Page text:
From the Wooden Boat Rescue Foundation ( http://www.woodenboatrescue.org/carview.php?view=81 )
Listing : Bristol Channel Pilot Cutter
Model: Bristol Channel Pilot Cutter
Rigging: Gaff Cutter (Ketch now)
City: Long Island, New York
Condition: good-needs lots work
Condition and reality:
The vessel has been ashore for two years now in a yard in Greenport, NY on the North Fork of Long Island. There will be some storage charges due.
Zarefah was originally a cutter, but is now ketch rigged. She is framed with 3”x4”(approx). double sawn oak, teak planked. She is approximately 54’8” on deck, with a 17’ retractable bowsprit; a beam of 13’and draft of 8’6”. The vessel is flush decked, except for a small house over the companionway. Outside ballast is lead, bilge is filled with concrete. Plank fastenings are copper rivets, with iron futtock bolts, some iron knees, etc. Spars are all in good shape, including a new mainmast that needs to have the ironwork fitted. There are topmasts I think on both masts. There are sails that seem to be serviceable. The interior was removed to do the work; some of it was thrown out, but there are plenty of pictures and probably enough of the joinery left to indicate what went where. Most of the hardware and line is here, as is the standing rigging, a mix of stainless and galvanized . The motor is a Mercedes diesel, with an unknown number of hours on it. It seemed to work OK, when we brought the boat from Huntington to Greenport. Running rigging, ground tackle, etc come with the boat.
Before the boat was hauled, its leaking was pretty controlled, the major leak being from behind the stuffing box. It has opened up a bit, but could be made to float.
As to the necessary work, the boat is a formidable project, a major restoration. Based on my observations and those of the surveyor Paul Haley, who looked at it briefly (we were not prepared at the time to remove planks or decking), here is what is required:
1) The concrete in the bilge must be removed.
2) The decking must be removed to determine how many deck beams need to be replaced. There are some that are already obviously split or rotted. The deck has already been reefed.
3) Perhaps 25% or more of the frames need replacement. This will be known better after the concrete is gone. The iron futtock bolts should be punched out and replaced with bronze.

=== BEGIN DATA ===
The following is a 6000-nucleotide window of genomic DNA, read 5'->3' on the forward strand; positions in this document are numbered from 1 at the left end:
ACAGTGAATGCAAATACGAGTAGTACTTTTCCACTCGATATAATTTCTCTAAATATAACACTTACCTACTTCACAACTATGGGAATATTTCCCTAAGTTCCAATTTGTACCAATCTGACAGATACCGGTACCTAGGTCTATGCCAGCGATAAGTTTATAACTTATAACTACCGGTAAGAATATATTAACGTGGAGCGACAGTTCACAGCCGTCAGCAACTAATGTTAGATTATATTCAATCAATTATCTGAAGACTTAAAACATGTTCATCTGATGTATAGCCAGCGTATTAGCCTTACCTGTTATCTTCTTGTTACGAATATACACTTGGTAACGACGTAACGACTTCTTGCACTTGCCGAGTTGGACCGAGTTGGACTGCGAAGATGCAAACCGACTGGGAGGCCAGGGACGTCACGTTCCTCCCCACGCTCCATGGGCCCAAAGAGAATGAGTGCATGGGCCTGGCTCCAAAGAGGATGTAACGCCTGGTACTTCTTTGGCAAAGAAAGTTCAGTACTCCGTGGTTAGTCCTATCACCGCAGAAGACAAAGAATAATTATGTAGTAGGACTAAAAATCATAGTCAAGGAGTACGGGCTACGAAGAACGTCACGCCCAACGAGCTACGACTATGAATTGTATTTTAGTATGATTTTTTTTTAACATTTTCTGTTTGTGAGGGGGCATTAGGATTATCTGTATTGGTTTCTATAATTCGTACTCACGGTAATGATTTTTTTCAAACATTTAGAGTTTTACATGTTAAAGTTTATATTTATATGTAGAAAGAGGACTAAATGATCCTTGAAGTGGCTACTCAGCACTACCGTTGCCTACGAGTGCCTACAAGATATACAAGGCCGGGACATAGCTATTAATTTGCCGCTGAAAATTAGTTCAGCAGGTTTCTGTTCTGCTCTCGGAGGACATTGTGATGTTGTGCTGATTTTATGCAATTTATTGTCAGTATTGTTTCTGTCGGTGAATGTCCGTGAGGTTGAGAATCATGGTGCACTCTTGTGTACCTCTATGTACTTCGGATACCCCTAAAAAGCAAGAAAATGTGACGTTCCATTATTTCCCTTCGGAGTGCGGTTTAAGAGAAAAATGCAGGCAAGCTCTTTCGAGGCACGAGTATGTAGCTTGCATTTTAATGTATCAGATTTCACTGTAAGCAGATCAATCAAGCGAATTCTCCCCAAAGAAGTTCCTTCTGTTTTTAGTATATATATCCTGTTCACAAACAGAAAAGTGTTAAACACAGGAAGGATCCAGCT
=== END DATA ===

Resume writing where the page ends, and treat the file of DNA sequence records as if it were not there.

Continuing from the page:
4) The portside chainplates are practically falling off
5) 50% of the clamp or more may have to be replaced.
6) The transom has to be rebuilt.
7) The shaft log has to be cut back to clean wood.
8) The bulwark stanchions are all rotted and need to be replaced, as well as the railcap
9) Parts of the covering board need replacing.
10) There are a few butt blocks that need replacing
11) The interior, electric and plumbing systems (including water tanks) need to be replaced.
12) The condition of the backbone has yet to be ascertained
On the plus side, the planking seems to be in good shape, and the boat still has her shape.
I have gotten many inquiries from the ad, and I want to make a decision that is in the best interests of the boat. For those who want to pursue it, I would like to get from you some information about your abilities and resources to restore Zarefah, your experience and plans for using her.
Before committing yourself, come and take a look at it for a reality check.
One other thing. If I had the cash, I would be doing this myself. It’s what I do. So if this boat is a step into the unknown for you, or even if it isn’t, you should consider hiring me to do the work, or to work with you. My situation is such that I can work here or away from home.
I hope this answers most of your questions. After you have read this and the other document and looked at the pix, feel free to call me or e-mail me.
This is an actual Bristol Channel Pilot Cutter, one of maybe two in North America. The owner stated she was in the water last year and that she needs lots of work, but maybe not major components. The owner is a shipwright and this was to be his boat, but things change and he wants her to go to a very good owner who is realistic about the importance of this boat and the cost and time of a restoration. He would love to take on the project himself for the new owner.
This will be a very fast and most classic boat of the pragmatic work kind. These boats are the ultimate cruiser with an amazing turn of speed.
Contact: firstname.lastname@example.org, 516 509 2096
First Owner: Document #5226
Charles Hellyer 1925
Name of Boat: Senorita
Listed as having a “paraffin” (diesel) Motor 4 cylinder 4 ˝ - 6 ˝
Auxiliary cutter 1643 sq ft sail area
Built by Phillips & Sons, Ltd. in Dartmouth
Listed as 32 English tonnes.
Owner 1951: Document #8030
Listed as having been altered from a cutter to a Ketch in 1931
Name is now Zarefah, previously listed as also having Skipjack and Eniadeon as other names.
Draft listed as 8.5 ft
LOD as 54 ft 8 in
Beam 13ft 1 in
Now has oil engine 4 cy 2 ˝ - 4 ˝ made in Coventry 1947
Owner 1966: Document #11182
William M Mackinlay
Name is still Zarefah
Jenkins is preacher owner. Bought vessel in the Chesapeake and took it south to the Islands.
Sister ship is Tern IV (Turn Four??) Built in 1924 as an active pilot vessel for Claude Worth.
The Water Brothers owned Zarefah at some point in time and had her in Scotland sailing the North Sea. She also sailed to Gibralter two times. Also to Jamaica and Nova Scotia. She has crossed the Atlantic at least 6 times and Done at least one Dunkirk rescue trip, some question about a second run. During the war she was “Zarefah”.
Jenkins sold her to Thompson due to having a heart attack on the boat while sailing north to Bermuda from somewhere in the islands.
Work the work to put her right, I'd say...